Vrolyk: Yawn! – or just YAN, really. [ed.note: Beau says this stands for Yet Another Network.] What are you going to do with the 300 million or more computers already connected via Ethernet? It’s back to the Token Ring problem: It was a better technology, but people were already using Ethernet; they understood it and saw no additional benefits that made them want to change.

I think the macro trends in our industry are frequently obscured by a number of quick pops (like flash bulbs) of different technologies that flame and die. InfiniBand is one of them.Byte and Switch: 3ware's equipment provides block-based storage access only. But as the convergence of NAS and SAN happens, you'll eventually also provide file serving as well, I take it?

Vrolyk: No, we won’t actually, as this is a myth. I don't think that NAS and SAN will merge – they have different uses. For example, databases run only on block interfaces, while lots of things like your home directory are best built on top of file systems. For years, block and file interfaces have existed side by side in server operating systems. I don't think that will change.

Rather, the question is: Should the same box be both a file and a block server? If you add the extra computing to run a file system to the base cost of every block server, it will simply be too expensive. Watch and see.

Block servers will be much less expensive in a few years than any file server. This trend is obscured by the fact that the only block servers available today, other than 3ware's, are Fibre Channel based and, as a result, are ridiculously expensive. Once 3ware and others provide high-volume block storage on Ethernet, it will be much more economical than file storage.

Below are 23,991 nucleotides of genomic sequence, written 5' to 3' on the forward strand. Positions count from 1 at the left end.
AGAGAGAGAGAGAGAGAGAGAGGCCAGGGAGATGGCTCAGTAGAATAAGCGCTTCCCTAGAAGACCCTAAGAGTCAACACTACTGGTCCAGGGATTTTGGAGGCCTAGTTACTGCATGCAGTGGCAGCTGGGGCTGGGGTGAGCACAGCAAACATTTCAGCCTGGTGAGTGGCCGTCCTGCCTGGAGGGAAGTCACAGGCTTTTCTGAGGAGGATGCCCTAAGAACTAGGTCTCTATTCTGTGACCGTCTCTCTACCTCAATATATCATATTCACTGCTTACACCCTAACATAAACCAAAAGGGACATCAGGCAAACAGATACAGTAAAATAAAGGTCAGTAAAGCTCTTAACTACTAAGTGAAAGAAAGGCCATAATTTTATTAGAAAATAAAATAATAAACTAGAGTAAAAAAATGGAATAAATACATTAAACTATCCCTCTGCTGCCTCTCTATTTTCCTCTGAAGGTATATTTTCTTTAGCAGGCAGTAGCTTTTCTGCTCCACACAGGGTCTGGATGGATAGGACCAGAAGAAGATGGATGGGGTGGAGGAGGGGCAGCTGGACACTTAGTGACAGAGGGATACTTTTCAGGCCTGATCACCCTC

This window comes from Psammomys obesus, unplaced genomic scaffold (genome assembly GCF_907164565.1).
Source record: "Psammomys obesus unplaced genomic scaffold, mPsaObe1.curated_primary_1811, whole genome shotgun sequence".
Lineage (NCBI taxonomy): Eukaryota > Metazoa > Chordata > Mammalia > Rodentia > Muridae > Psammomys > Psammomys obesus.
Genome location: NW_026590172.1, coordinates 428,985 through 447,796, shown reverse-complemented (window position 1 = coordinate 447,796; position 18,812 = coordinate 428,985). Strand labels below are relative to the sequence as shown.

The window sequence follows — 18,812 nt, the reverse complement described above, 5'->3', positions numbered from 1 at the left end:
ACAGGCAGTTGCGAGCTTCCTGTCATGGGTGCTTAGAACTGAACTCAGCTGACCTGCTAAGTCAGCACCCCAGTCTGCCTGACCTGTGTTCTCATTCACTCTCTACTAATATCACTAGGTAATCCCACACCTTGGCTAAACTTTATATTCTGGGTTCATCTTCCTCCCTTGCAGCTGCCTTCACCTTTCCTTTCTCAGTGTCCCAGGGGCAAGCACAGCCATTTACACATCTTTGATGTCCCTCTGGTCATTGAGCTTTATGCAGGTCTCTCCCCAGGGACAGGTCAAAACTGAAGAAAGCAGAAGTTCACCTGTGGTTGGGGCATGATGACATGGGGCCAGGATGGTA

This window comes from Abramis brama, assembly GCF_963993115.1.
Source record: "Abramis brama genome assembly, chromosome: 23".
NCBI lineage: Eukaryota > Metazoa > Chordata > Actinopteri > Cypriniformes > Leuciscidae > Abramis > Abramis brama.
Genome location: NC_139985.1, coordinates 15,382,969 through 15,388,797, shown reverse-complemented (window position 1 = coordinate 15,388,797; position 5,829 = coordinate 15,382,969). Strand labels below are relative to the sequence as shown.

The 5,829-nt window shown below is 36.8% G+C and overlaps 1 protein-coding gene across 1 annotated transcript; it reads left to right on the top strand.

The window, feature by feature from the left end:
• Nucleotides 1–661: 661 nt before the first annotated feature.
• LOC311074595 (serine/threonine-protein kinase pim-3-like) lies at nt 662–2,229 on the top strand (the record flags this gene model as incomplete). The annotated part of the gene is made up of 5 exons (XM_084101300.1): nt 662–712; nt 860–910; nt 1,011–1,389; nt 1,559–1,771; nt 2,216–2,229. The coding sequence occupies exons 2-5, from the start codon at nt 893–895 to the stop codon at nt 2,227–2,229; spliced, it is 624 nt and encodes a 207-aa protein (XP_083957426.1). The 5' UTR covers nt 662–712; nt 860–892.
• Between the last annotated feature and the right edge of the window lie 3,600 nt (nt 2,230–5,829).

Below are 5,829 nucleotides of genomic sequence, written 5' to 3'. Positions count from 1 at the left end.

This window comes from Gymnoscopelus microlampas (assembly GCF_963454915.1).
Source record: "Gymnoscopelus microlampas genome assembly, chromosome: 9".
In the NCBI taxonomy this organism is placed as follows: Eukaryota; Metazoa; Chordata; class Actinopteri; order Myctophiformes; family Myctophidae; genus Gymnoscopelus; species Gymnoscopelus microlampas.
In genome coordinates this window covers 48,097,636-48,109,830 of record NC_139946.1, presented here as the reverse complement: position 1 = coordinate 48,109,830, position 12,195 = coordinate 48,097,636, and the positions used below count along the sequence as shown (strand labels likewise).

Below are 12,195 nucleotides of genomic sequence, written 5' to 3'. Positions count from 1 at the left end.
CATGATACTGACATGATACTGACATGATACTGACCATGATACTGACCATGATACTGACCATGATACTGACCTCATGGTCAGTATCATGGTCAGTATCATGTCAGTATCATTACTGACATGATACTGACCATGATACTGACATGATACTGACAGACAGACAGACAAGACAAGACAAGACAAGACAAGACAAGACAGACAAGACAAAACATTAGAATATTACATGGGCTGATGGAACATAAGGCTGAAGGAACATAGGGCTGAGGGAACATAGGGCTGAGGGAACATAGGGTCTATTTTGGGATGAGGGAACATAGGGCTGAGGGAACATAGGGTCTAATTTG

Byte and Switch: So why are so many of the startups – and EMC Corp. (NYSE: EMC), come to that – talking about converging the two?Vrolyk: They are reaching for a way to look better and to differentiate themselves. We have picked one thing [block serving] and we do it extremely well.

Byte and Switch: Doesn’t virtualization [which gives administrators a single view of a collection of diverse storage devices] imply NAS and SAN convergence?

Vrolyk: Nope, another myth. Virtualization presents a view of the storage space, not the actual data itself. So it's not true convergence.

Byte and Switch: You were one of the turnaround team brought in to sort out Silicon Graphics. Did you achieve that?

Vrolyk: No one ever succeeded in turning around SGI. I survived three CEOs in three years there as head of engineering and then product marketing. It wasn’t easy.Byte and Switch: How has what you did at SGI helped you in your position at 3ware – or, more diplomatically, what does a graphics company know about storage?

Vrolyk: SGI built some of the best and largest Fibre Channel SANs for the entertainment industry and the U.S. government.

Byte and Switch: Ah, okay... Perhaps we should be talking to them then?

Vrolyk: No, don’t bother. SGI has other things on its plate right now, like how to claw its way back from financial ruin.

Byte and Switch: We noticed from your bio that you did a philosophy degree. Has that affected your thinking at all at 3ware?Vrolyk: I was trained in symbolic logic, which is really useful when writing software and solving problems. I can't help you with the Meaning of Life. That's the other sort of philosophy student.

Byte and Switch: Yeah, right, the really dull kind. Here's a quick test of your powers of philosophy: Why did the chicken cross the road?

Vrolyk:... Because the Margaritas were over there?

Byte and Switch: Correct! Very good.

So... Where does the time go?Vrolyk: Well, time is truly –

Byte and Switch: Ah... no. That’s the end of the interview, actually, but thank you.

— Jo Maitland, Senior Editor, Byte and Switch